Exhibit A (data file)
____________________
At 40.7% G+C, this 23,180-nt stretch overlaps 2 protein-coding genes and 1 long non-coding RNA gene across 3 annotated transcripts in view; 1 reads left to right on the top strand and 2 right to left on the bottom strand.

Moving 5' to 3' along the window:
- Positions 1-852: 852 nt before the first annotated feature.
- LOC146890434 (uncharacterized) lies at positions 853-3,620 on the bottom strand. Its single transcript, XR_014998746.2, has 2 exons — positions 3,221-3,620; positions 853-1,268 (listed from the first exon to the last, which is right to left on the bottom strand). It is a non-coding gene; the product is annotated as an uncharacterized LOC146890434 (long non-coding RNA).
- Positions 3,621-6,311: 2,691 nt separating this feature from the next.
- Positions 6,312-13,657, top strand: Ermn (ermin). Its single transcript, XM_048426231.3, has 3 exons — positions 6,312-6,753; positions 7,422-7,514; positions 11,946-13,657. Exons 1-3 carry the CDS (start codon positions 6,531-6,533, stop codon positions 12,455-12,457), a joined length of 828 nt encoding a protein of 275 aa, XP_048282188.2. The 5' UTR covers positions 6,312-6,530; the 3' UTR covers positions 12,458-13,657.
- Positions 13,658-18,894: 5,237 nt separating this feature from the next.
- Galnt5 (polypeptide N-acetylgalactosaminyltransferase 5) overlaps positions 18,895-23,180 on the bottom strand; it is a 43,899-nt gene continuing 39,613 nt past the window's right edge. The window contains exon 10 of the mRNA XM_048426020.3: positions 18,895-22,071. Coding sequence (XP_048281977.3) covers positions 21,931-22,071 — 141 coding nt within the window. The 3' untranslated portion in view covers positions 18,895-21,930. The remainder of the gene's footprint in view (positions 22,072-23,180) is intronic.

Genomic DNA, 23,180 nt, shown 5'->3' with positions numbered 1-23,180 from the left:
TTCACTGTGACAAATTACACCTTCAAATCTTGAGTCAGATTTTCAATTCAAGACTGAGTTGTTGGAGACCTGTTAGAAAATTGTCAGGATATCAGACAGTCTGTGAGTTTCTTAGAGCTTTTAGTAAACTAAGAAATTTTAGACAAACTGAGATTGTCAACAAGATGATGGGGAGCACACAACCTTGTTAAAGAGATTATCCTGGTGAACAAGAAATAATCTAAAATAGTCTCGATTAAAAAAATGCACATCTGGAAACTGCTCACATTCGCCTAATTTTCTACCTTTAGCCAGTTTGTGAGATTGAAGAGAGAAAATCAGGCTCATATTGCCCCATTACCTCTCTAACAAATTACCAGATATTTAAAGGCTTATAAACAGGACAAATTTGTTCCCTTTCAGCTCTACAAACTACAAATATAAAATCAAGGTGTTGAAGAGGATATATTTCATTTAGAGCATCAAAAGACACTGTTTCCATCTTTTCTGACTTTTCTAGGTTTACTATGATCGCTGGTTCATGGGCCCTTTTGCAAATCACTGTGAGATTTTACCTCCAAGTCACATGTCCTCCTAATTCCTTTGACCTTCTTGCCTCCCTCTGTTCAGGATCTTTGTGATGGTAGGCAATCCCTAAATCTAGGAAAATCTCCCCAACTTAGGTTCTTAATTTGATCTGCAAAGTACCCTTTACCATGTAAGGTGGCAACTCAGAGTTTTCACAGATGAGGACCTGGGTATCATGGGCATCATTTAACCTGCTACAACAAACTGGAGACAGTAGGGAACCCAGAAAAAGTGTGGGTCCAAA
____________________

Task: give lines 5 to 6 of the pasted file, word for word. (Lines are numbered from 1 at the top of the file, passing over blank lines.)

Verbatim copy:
- Positions 3,621-6,311: 2,691 nt separating this feature from the next.
- Positions 6,312-13,657, top strand: Ermn (ermin). Its single transcript, XM_048426231.3, has 3 exons — positions 6,312-6,753; positions 7,422-7,514; positions 11,946-13,657. Exons 1-3 carry the CDS (start codon positions 6,531-6,533, stop codon positions 12,455-12,457), a joined length of 828 nt encoding a protein of 275 aa, XP_048282188.2. The 5' UTR covers positions 6,312-6,530; the 3' UTR covers positions 12,458-13,657.